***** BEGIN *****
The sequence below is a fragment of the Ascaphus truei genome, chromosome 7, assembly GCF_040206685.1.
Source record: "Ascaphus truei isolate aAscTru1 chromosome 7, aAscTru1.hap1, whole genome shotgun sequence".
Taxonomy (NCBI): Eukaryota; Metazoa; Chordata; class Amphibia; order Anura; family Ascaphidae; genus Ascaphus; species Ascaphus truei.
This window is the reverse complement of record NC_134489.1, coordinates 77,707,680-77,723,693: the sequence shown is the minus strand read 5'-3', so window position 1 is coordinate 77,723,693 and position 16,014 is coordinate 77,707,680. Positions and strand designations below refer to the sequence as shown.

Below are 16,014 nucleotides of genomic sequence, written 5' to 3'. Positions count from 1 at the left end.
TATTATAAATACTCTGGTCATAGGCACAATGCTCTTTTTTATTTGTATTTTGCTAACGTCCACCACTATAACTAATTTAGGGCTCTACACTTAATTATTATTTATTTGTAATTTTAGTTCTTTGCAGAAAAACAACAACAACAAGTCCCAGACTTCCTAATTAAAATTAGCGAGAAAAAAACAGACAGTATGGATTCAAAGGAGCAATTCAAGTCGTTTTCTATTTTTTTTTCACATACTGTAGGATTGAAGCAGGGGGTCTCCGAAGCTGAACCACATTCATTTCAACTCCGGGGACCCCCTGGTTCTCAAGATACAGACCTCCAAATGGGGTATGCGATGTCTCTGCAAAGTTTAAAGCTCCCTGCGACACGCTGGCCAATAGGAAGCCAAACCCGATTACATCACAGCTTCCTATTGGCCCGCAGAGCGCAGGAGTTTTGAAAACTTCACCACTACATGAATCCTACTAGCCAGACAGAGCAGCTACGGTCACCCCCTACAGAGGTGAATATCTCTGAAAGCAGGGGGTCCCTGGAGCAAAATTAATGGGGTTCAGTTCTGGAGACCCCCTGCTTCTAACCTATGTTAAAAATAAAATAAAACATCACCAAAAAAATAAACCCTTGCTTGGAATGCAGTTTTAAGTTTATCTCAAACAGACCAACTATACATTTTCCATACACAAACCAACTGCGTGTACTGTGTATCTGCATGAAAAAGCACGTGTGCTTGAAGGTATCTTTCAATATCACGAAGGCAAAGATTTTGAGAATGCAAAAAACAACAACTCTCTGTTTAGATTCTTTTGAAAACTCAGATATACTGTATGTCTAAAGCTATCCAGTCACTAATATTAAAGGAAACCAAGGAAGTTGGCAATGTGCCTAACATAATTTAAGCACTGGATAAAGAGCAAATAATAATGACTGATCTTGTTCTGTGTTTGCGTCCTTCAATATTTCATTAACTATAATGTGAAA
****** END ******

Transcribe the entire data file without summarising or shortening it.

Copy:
The sequence below is a fragment of the Ascaphus truei genome, chromosome 7, assembly GCF_040206685.1.
Source record: "Ascaphus truei isolate aAscTru1 chromosome 7, aAscTru1.hap1, whole genome shotgun sequence".
Taxonomy (NCBI): Eukaryota; Metazoa; Chordata; class Amphibia; order Anura; family Ascaphidae; genus Ascaphus; species Ascaphus truei.
This window is the reverse complement of record NC_134489.1, coordinates 77,707,680-77,723,693: the sequence shown is the minus strand read 5'-3', so window position 1 is coordinate 77,723,693 and position 16,014 is coordinate 77,707,680. Positions and strand designations below refer to the sequence as shown.

Below are 16,014 nucleotides of genomic sequence, written 5' to 3'. Positions count from 1 at the left end.
TATTATAAATACTCTGGTCATAGGCACAATGCTCTTTTTTATTTGTATTTTGCTAACGTCCACCACTATAACTAATTTAGGGCTCTACACTTAATTATTATTTATTTGTAATTTTAGTTCTTTGCAGAAAAACAACAACAACAAGTCCCAGACTTCCTAATTAAAATTAGCGAGAAAAAAACAGACAGTATGGATTCAAAGGAGCAATTCAAGTCGTTTTCTATTTTTTTTTCACATACTGTAGGATTGAAGCAGGGGGTCTCCGAAGCTGAACCACATTCATTTCAACTCCGGGGACCCCCTGGTTCTCAAGATACAGACCTCCAAATGGGGTATGCGATGTCTCTGCAAAGTTTAAAGCTCCCTGCGACACGCTGGCCAATAGGAAGCCAAACCCGATTACATCACAGCTTCCTATTGGCCCGCAGAGCGCAGGAGTTTTGAAAACTTCACCACTACATGAATCCTACTAGCCAGACAGAGCAGCTACGGTCACCCCCTACAGAGGTGAATATCTCTGAAAGCAGGGGGTCCCTGGAGCAAAATTAATGGGGTTCAGTTCTGGAGACCCCCTGCTTCTAACCTATGTTAAAAATAAAATAAAACATCACCAAAAAAATAAACCCTTGCTTGGAATGCAGTTTTAAGTTTATCTCAAACAGACCAACTATACATTTTCCATACACAAACCAACTGCGTGTACTGTGTATCTGCATGAAAAAGCACGTGTGCTTGAAGGTATCTTTCAATATCACGAAGGCAAAGATTTTGAGAATGCAAAAAACAACAACTCTCTGTTTAGATTCTTTTGAAAACTCAGATATACTGTATGTCTAAAGCTATCCAGTCACTAATATTAAAGGAAACCAAGGAAGTTGGCAATGTGCCTAACATAATTTAAGCACTGGATAAAGAGCAAATAATAATGACTGATCTTGTTCTGTGTTTGCGTCCTTCAATATTTCATTAACTATAATGTGAAA